Emergency room medical record review – vital in personal injury claim settlement
Emergency Room Medical Record Review – Vital
in Personal Injury Claim Settlement
Medical records and medical bills are the most important
evidences when it comes to personal
injury claims. Lawyers involved in
personal injury lawsuits need to evaluate
these valuable evidences to find out
whether a claim is a valid one. Detailed
medical record review involves a
scrupulous analysis of the medical
issues in a claim. Such reviews are
helpful to attorneys in terms of the valuable time and money saved.
In a personal injury case involving a vehicle accident, the
evaluation of medical issues begins with the review of the
emergency room records and the notes made by the rescue squad.
The information the claimant may have filled out in writing or told
an attending healthcare professional after the injury is also
important when reviewing the patient’s medical records. An
attorney with limited knowledge regarding medical terminology
and medical procedures and his/her office staff may be wasting
valuable time if they choose to review the medical records inhouse. Professional medical review service is advisable because
such seasoned reviewers will ensure that lawyers and attorneys are
not surprised in the courtroom or during case settlement
discussions by the sudden emergence of some damaging evidence
in the medical records.
Medical Record Review for Emergency Room Records
In vehicle injury cases, there may be rescue squads involved who
may have taken the patient to the emergency room. Once the
rescue squad and ER records are obtained, reviewers would first
look at the rescue squad records to understand the course of events
before the patient’s admission to the ER. This would provide
valuable data such as the nature of the patient’s injuries, whether
the patient had used a seat belt, and whether an airbag was
deployed which caused some kind of injury to the patient. These
records would also provide details regarding the car and its parts
such as steering wheel, seats and windshield and whether these had
contributed to the injuries acquired by the patient. Experienced
medical record reviewers would also look for data pertaining to the
plaintiff’s activities at the scene of injury, the treatment provided
on the way to the ER such as administration of oxygen, and
whether any photos were taken by the rescue squad.
As regards the emergency room records, the patient’s history and
physical records that may be available will be reviewed for a clear
understanding of the patient’s medical condition. Other important
information a reviewer will look for in ER medical record review
• The person who attended to the patient first such as a triage
nurse, before the patient was admitted to the ER.
• When the patient was admitted to the ER. The important
thing here is whether the admission was on the same day as
the accident or whether it was delayed; and also whether any
reason is indicated for the delay.
• How the patient was brought to the hospital, whether by a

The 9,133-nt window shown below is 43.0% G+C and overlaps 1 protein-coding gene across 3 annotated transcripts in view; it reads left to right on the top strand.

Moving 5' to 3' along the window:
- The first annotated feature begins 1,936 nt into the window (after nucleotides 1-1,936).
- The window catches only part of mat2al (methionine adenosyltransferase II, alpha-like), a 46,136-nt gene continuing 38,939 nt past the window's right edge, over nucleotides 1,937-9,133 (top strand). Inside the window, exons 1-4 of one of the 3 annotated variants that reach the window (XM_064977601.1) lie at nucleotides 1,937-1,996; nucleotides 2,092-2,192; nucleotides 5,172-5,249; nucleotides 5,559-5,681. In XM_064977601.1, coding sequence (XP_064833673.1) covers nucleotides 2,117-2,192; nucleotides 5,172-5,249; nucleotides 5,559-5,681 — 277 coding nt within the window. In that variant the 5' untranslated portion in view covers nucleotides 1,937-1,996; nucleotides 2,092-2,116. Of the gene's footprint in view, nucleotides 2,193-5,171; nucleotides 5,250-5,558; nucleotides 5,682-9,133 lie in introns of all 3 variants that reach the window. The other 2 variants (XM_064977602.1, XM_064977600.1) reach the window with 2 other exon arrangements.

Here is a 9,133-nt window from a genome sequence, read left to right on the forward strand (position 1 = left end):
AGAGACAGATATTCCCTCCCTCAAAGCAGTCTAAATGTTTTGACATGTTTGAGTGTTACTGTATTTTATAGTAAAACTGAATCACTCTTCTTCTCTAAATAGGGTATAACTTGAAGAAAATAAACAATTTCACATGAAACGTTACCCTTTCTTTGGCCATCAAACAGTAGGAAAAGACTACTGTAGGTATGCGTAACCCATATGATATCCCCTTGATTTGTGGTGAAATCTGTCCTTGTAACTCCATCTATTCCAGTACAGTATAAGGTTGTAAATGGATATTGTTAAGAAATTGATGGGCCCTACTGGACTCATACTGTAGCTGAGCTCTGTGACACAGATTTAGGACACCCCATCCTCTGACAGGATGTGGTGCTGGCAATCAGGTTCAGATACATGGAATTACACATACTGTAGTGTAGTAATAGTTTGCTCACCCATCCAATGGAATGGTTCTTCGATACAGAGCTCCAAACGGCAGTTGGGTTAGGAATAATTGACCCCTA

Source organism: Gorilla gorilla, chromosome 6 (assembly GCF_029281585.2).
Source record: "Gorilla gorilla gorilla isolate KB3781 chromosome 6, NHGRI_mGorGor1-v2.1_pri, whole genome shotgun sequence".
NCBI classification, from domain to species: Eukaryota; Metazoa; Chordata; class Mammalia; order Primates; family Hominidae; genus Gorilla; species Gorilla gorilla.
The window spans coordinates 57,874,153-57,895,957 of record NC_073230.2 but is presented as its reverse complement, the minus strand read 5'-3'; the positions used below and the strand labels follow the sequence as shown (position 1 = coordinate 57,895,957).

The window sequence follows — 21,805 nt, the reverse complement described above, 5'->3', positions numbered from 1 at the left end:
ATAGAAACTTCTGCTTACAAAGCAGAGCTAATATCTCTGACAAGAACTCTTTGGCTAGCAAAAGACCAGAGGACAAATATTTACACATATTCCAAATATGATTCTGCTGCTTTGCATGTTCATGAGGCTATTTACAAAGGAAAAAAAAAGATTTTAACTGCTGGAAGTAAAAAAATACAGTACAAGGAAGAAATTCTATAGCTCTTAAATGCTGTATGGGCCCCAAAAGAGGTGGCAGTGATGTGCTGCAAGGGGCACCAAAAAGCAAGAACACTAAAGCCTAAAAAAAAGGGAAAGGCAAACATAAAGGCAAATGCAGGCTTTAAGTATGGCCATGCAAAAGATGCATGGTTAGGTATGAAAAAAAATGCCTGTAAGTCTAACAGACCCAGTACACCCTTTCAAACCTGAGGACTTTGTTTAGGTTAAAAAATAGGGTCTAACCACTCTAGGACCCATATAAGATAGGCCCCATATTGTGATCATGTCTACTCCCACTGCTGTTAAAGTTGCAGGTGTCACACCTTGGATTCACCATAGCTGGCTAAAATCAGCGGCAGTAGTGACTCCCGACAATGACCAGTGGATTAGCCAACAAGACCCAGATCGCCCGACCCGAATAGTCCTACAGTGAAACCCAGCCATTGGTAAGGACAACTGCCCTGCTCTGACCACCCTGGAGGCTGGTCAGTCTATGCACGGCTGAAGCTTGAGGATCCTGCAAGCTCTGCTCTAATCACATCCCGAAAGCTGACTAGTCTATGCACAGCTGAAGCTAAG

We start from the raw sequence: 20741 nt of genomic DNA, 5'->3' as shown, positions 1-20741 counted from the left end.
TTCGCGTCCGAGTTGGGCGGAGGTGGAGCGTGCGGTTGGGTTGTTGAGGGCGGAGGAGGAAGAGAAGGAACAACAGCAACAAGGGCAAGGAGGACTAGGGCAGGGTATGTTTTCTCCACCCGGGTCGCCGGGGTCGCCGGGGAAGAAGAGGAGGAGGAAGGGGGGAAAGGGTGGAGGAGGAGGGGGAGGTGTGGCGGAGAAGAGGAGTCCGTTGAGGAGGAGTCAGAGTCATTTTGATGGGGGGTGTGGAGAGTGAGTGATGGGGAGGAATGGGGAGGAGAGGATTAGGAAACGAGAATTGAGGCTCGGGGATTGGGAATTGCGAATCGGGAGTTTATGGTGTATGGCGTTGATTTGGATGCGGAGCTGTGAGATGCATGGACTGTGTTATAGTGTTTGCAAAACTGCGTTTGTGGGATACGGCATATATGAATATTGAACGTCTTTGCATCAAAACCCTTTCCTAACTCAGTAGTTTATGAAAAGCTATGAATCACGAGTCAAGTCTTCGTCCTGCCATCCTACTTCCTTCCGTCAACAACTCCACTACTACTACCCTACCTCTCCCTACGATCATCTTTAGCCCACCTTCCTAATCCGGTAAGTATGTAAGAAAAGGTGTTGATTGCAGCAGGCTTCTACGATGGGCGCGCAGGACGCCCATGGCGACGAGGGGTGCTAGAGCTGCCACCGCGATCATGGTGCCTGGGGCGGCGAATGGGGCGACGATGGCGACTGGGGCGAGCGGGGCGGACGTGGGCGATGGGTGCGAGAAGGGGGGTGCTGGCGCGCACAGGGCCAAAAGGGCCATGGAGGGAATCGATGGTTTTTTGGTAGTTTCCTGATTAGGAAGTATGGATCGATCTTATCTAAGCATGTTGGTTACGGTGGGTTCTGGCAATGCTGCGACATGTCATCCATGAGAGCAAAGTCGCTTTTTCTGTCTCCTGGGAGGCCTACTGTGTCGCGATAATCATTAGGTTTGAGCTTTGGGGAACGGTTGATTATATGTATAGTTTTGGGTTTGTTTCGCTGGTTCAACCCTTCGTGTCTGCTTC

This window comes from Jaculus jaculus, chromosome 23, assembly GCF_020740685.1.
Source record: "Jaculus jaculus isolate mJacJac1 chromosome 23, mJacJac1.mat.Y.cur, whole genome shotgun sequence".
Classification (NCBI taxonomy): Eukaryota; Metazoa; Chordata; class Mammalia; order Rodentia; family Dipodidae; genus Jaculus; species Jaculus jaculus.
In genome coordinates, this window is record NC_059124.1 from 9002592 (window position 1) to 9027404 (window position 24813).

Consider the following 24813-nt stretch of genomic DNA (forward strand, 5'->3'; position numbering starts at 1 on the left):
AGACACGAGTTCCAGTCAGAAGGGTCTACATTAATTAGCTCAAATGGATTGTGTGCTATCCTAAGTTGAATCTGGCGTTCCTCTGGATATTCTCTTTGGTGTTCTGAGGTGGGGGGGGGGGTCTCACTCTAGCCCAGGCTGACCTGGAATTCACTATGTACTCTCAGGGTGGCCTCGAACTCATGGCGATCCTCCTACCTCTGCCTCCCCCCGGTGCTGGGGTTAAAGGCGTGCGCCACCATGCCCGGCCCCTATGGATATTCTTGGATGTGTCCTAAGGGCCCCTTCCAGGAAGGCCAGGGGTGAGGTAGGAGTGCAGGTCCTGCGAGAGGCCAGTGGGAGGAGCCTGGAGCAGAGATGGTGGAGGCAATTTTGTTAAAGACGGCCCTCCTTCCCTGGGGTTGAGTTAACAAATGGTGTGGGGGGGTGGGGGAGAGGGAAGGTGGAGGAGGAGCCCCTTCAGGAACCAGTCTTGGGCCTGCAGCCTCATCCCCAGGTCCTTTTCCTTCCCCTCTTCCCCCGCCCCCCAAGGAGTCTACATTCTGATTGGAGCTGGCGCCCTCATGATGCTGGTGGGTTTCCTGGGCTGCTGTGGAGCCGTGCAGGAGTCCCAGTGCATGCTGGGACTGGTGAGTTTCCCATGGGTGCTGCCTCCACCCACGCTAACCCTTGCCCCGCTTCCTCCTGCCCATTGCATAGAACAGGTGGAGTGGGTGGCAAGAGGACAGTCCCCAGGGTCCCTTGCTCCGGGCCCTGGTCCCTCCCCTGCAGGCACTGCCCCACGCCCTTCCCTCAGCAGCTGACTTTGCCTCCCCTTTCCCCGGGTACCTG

rescue squad or by some other means of transportation.
• If the patient was brought to the ER by a rescue squad, the
records would be studied to find out whether the patient’s
complaints tally with those recorded by the squad.
• Evidence provided by imaging records, and also whether
these are in keeping with the patient’s complaints.
• Whether the X-rays were checked by a radiologist after they
were read by the ER physician.
• Evidence of chronic medical conditions.
• Whether there is any report of loss of consciousness at the
• Details regarding regular medications such as narcotics and
sedatives that may cause drowsiness.
• Evident signs of alcohol consumption and blood alcohol level
(each state may have a specific legal definition of
• Evidence of drug use; it is important to determine whether
the patient was given any narcotics in the ER.
• Attending nurses’ observation notes related to the injury.
• Discharge summary details. Here the reviewer has to clarify
whether any discharge instructions provided were oral or
written and whether the patient signed to the effect that
instructions were provided.
• Any prescriptions given and the type of medications.
What the Professional Touch Is All About
Professionalism matters when reviewing emergency room and
other medical records because an experienced medical reviewer
will not miss even the minutest detail that may escape the scrutiny
of a medically untrained person. For instance, a person
experienced in reviewing medical records would be on the lookout
for objective findings in the emergency room records. These
include findings that are definitive and cannot be manipulated by
the patient. This touch of professionalism is of immense benefit to
attorneys involved in personal injury, workers’ compensation and
other such medical litigation because comprehensive medical
reviews give them a clear understanding of each case. They can
work on a solid foundation of evidence that will facilitate easy
understanding of the plaintiff’s injuries. Accurate information
gathered from the medical records will help attorneys validate or
disprove injury claims.